Jersey City shooting was 'an act of terror' says Bill de Blasio

On Tuesday, two gunmen drove into the small ultra-Orthodox community and opened fire at a kosher grocery store, killing Leah Minda Ferencz and Moshe Deutsch.

A picture of the scene the day after an hours-long gun battle with two men around a kosher market in Jersey City, NJ, Dec. 11, 2019 (photo credit: REUTERS/LLOYD MITCHELL)
A picture of the scene the day after an hours-long gun battle with two men around a kosher market in Jersey City, NJ, Dec. 11, 2019
(photo credit: REUTERS/LLOYD MITCHELL)
The shooting attack that killed four people on Tuesday in Jersey City is being viewed as an antisemitic hate crime.
New York City Mayor Bill de Blasio said at a press conference on Wednesday that the attack was both a “premeditated violent antisemitic hate crime” and an “act of terror.”
On Tuesday, two gunmen drove into the small ultra-Orthodox community and opened fire at a kosher grocery store, killing Leah Minda Ferencz, who owned the store with her husband, and Moshe Deutsch, 24.
A third victim was identified as veteran police officer Joe Seals, a father of five.
The two shooters also died in the attack. A final victim has still not been named.
On Wednesday, more information about the incident was brought to light.
Seals approached the suspects, who were inside a U-Haul van at a cemetery near the grocery that ultimately became the site of the attack. The van had been linked to a homicide over the weekend, according to a law enforcement official, but no further details were revealed.
Surveillance footage showed the suspects shooting Seals and then driving away toward the store, where they parked and entered, according to police.
Jersey City Mayor Steven Fulop added that the two suspects “calmly opened the door with two long rifles...and began firing from the street into the facility,” CNN reported.
The scene remained chaotic for several hours as heavily-armed officers arrived and a gun battle ensued between suspects and police. Schools in the area were put on lockdown until the incident ended, and had a delayed start on Wednesday.
James Shea, Jersey City department of public safety director, said the shooters passed by other potential targets before the attack.
It was also revealed Wednesday that one of the suspects, David Anderson, may have posted antisemitic and anti-police content online, though investigators are still checking to see if he wrote the content himself.
One law enforcement source told Reuters on Wednesday, however, the attack does not appear to be an act of organized terrorism in the eyes of US federal investigators. The source said investigators believe mental illness and drug use may have been the primary factors in the attack, and that the investigators view the possible antisemitic message posted online as a secondary factor.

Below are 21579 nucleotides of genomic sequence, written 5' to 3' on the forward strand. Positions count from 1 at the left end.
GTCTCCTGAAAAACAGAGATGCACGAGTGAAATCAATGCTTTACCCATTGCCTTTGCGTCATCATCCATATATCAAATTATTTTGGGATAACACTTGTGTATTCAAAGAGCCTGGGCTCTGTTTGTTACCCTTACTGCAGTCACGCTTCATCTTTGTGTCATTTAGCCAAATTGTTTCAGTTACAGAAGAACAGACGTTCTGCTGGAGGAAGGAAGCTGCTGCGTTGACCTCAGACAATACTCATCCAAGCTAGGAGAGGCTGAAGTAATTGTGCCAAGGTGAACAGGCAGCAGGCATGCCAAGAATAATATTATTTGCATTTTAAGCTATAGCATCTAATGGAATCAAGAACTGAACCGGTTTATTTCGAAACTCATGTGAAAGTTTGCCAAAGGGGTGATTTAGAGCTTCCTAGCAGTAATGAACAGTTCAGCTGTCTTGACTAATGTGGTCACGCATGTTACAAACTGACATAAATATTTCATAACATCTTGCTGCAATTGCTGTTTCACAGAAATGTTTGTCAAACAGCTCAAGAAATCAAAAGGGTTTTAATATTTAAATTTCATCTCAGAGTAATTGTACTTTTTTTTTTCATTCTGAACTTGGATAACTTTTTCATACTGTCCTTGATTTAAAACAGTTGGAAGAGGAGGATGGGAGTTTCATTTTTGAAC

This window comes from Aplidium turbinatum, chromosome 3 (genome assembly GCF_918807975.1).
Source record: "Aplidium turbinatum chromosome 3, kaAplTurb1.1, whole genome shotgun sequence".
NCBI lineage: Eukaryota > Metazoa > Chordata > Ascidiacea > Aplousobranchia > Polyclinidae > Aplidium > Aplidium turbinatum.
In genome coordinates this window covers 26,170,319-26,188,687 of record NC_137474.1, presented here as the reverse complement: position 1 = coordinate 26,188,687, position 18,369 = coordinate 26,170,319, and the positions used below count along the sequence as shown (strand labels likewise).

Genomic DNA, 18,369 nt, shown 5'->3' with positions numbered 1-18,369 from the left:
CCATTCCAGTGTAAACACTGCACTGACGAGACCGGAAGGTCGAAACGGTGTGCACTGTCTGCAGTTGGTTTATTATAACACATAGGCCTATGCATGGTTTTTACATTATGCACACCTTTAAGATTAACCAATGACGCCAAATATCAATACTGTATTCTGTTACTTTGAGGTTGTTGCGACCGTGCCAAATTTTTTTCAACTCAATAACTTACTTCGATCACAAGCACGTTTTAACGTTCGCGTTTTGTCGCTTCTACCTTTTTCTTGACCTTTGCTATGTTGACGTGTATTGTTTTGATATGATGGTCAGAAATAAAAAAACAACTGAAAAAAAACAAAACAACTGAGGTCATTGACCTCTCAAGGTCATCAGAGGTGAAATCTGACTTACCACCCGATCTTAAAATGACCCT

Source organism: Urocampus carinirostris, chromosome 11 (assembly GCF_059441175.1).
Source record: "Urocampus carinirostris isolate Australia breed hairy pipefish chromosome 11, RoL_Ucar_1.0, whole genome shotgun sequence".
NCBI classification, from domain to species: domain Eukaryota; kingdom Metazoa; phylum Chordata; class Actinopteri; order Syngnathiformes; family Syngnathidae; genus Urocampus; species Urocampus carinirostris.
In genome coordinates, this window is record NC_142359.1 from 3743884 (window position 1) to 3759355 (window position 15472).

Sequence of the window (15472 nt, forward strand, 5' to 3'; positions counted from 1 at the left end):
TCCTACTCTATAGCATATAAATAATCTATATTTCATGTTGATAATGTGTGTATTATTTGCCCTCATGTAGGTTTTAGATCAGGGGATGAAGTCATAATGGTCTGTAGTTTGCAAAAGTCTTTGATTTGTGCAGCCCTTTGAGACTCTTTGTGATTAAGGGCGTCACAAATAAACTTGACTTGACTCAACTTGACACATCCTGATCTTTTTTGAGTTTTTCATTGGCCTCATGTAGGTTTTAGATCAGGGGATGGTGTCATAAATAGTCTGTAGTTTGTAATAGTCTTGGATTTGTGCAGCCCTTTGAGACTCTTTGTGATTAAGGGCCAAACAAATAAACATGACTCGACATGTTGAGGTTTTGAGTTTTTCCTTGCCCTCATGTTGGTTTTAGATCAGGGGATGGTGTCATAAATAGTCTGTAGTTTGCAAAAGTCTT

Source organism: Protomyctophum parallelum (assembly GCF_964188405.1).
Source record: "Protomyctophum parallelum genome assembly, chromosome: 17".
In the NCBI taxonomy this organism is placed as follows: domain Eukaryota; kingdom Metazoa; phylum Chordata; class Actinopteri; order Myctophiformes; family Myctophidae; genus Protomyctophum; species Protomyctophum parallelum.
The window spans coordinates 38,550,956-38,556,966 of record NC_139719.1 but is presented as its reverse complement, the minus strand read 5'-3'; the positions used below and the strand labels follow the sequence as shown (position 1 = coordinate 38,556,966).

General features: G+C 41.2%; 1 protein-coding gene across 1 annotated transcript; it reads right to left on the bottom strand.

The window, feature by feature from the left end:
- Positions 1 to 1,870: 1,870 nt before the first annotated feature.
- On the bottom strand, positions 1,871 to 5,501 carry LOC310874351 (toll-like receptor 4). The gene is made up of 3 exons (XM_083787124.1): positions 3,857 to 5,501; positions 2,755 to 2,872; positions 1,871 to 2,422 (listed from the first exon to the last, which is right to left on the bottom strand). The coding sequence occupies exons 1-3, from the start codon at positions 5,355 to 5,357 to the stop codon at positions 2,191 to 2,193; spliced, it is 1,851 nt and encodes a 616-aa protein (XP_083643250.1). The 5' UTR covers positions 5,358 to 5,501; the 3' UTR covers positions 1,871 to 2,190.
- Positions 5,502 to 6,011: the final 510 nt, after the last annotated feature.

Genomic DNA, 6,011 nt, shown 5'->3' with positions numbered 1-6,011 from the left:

Anderson was at one time a follower of the Black Hebrew Israelite movement, who believe that they are descendants of the ancient Israelites and adhere to both Judaic and Christian beliefs. In the U-Haul used in the attack a note with religious writings was found.
The other shooter was identified as Francine Graham, according to law enforcement officials familiar with the case, NBC New York reported.
A neighbor of Graham told NBC that Graham turned into a “dark person” when she connected with Anderson.
De Blasio said the shooting not only causes pain, but is also a reminder that “there’s a crisis of antisemitism gripping the nation.”
He said, “now we have seen this extraordinarily extreme form of violence reach the doorstep of New York City and we have to take that as a warning sign. We have to understand that people are now living in constant fear. We’ve entered a new reality.”

There has been a 22% increase in antisemitic hate crimes, according to New York City Police Commissioner Dermot Shea.
The commissioner said there is “absolutely a concern” of copycat attacks after this event. As such, de Blasio said there will be immediate steps that will be announced in the coming days, and that more measures will be developed in the long term.
The NYPD’s hate crimes unit monitors the Internet as many hate groups and hate-crime perpetrators post manifestos and hateful content to social media and websites such as 8Chan, as seen in the Poway, Tree of Life and El Paso shootings.
The mayor pointed to the Holocaust, saying that if the German people had stood up against the Nazi Party’s hate in the 1930s, six million Jews and millions of others would have still been alive. “The words of hate and the small acts of hate turn into a much greater danger that will threaten us all and it has to end here and now,” said de Blasio.
“Don’t hesitate” to send in any possibly relevant information, said de Blasio to New York citizens, stressing that the NYPD can’t do all the work. “We’re all a part of this.”
US President Donald Trump responded on Twitter to the attack, saying that “[I] just received a briefing on the horrific shootout that took place in Jersey City, NJ. Our thoughts & prayers are w/ the victims & their families during this very difficult & tragic time. We will continue to monitor the situation as we assist local & state officials on the ground.”
The event came one day before Trump signed an executive order that calls on government departments enforcing Title VI of the Civil Rights Act of 1964 to adopt the International Holocaust Remembrance Alliance (IHRA) definition of antisemitism.
Reuters contributed to this report.


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